WASHINGTON -- The US economy continued to grow in the early fall despite being buffeted by rising energy costs and hurricanes, the Federal Reserve said yesterday, providing its last snapshot of business conditions before Election Day.
The survey of business activity around the country, compiled from reports submitted by the Fed's 12 regional banks, depicted an economy that was moving ahead despite the string of hurricanes that hit Florida and other Southern states and a surge in crude oil prices.
''Economic activity continued to expand in September and early October," the Fed said in the survey. The Fed's report will be used by central bank policy makers when they meet Nov. 10 to decide whether to raise interest rates further.
The Boston Fed reported that economic activity in New England continues to expand. Most retailers and manufacturers say third-quarter sales exceeded year-earlier levels. Hiring and capital spending remain cautious and high energy costs are a source of concern in the region.
Many economists believe the central bank will push up rates for a fourth time this year in an effort to make sure a rebounding economy does not generate unwanted inflationary pressures.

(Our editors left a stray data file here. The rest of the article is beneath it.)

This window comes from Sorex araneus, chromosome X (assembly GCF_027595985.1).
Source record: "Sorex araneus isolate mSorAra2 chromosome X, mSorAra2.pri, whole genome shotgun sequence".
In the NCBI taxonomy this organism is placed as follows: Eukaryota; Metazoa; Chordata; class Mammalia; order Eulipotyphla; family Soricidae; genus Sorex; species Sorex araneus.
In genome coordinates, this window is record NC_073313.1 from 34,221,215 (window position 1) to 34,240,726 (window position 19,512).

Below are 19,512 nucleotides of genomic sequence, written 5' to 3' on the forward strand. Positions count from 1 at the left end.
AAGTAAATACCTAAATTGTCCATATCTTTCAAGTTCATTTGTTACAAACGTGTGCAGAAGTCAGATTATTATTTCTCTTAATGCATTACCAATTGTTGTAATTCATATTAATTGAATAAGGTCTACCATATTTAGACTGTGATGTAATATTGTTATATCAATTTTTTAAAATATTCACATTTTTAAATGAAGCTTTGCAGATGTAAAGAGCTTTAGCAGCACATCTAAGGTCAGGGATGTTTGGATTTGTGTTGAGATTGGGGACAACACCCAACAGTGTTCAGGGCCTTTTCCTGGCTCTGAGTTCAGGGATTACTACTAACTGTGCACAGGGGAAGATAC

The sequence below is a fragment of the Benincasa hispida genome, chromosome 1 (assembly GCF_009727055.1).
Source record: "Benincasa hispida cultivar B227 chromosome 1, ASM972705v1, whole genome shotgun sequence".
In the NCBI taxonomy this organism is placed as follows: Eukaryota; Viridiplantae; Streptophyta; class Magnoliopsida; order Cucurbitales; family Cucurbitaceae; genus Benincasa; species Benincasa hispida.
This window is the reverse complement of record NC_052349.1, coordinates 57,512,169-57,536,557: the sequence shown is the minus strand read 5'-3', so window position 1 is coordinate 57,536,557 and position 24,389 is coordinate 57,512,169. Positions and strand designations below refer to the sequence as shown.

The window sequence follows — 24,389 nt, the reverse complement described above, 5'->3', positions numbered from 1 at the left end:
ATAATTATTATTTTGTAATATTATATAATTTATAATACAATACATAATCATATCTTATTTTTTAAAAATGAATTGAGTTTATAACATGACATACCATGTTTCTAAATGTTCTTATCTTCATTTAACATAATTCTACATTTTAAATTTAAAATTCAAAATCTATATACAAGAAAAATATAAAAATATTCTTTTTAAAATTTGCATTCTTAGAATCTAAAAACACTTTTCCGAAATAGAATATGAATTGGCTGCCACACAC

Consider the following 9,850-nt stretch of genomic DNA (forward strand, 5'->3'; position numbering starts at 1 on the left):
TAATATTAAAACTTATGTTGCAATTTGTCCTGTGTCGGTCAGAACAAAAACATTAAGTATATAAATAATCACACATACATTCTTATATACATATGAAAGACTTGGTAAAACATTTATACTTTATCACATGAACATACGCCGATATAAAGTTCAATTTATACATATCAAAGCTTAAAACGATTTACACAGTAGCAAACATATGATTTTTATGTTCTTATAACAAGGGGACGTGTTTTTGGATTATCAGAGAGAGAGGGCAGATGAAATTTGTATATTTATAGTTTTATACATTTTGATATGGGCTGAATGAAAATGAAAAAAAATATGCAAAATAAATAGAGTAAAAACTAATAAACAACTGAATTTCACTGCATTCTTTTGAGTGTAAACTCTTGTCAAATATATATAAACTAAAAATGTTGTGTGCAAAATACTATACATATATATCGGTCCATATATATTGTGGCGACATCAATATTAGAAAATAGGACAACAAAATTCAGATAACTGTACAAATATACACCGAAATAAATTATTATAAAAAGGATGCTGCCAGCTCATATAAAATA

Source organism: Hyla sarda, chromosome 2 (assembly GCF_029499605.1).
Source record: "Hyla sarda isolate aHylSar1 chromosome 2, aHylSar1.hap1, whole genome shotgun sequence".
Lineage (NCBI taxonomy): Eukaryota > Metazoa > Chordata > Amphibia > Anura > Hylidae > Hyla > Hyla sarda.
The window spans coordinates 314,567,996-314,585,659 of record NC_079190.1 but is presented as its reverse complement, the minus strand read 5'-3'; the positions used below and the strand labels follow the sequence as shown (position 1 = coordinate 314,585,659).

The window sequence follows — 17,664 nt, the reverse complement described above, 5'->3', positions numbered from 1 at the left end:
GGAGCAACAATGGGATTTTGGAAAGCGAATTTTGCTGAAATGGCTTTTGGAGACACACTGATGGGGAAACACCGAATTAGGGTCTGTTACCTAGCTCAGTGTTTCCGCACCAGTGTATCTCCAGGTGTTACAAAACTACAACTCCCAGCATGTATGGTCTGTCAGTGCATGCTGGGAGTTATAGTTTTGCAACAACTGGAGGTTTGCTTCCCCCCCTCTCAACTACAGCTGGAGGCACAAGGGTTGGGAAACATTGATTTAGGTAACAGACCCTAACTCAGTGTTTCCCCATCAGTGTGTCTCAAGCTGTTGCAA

Sung Won Sohn, chief economist at Wells Fargo in Minneapolis, suggested the central bank may leave the funds rate at 2 percent, skipping the chance to raise rates at its last meeting of the year in December and for the first few meetings of 2005.
The Commerce Department said that orders for big-ticket manufacturing goods edged up a modest 0.2 percent in September. Sales of new homes were up a bigger-than-expected 3.5 percent to the third highest monthly level on record. The rise in new home sales pushed activity to an annual rate of 1.21 million units in September, the third highest level on record.